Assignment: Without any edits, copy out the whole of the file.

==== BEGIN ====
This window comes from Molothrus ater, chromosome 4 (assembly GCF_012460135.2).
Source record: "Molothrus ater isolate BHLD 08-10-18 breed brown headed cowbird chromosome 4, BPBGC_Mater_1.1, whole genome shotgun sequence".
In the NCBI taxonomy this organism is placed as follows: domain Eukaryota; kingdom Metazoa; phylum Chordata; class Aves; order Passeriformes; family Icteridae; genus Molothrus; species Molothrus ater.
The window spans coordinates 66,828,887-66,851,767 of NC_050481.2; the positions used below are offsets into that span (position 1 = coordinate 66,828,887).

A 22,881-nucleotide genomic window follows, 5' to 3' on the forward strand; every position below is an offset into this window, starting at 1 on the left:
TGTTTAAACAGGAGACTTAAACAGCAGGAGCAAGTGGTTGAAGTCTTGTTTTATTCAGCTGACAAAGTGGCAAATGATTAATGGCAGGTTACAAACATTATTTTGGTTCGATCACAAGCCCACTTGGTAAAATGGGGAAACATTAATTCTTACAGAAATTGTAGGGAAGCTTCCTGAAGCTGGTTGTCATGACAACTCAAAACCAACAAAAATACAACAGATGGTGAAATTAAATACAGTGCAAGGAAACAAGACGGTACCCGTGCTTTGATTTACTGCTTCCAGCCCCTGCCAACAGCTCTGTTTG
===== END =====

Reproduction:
This window comes from Molothrus ater, chromosome 4 (assembly GCF_012460135.2).
Source record: "Molothrus ater isolate BHLD 08-10-18 breed brown headed cowbird chromosome 4, BPBGC_Mater_1.1, whole genome shotgun sequence".
In the NCBI taxonomy this organism is placed as follows: domain Eukaryota; kingdom Metazoa; phylum Chordata; class Aves; order Passeriformes; family Icteridae; genus Molothrus; species Molothrus ater.
The window spans coordinates 66,828,887-66,851,767 of NC_050481.2; the positions used below are offsets into that span (position 1 = coordinate 66,828,887).

A 22,881-nucleotide genomic window follows, 5' to 3' on the forward strand; every position below is an offset into this window, starting at 1 on the left:
TGTTTAAACAGGAGACTTAAACAGCAGGAGCAAGTGGTTGAAGTCTTGTTTTATTCAGCTGACAAAGTGGCAAATGATTAATGGCAGGTTACAAACATTATTTTGGTTCGATCACAAGCCCACTTGGTAAAATGGGGAAACATTAATTCTTACAGAAATTGTAGGGAAGCTTCCTGAAGCTGGTTGTCATGACAACTCAAAACCAACAAAAATACAACAGATGGTGAAATTAAATACAGTGCAAGGAAACAAGACGGTACCCGTGCTTTGATTTACTGCTTCCAGCCCCTGCCAACAGCTCTGTTTG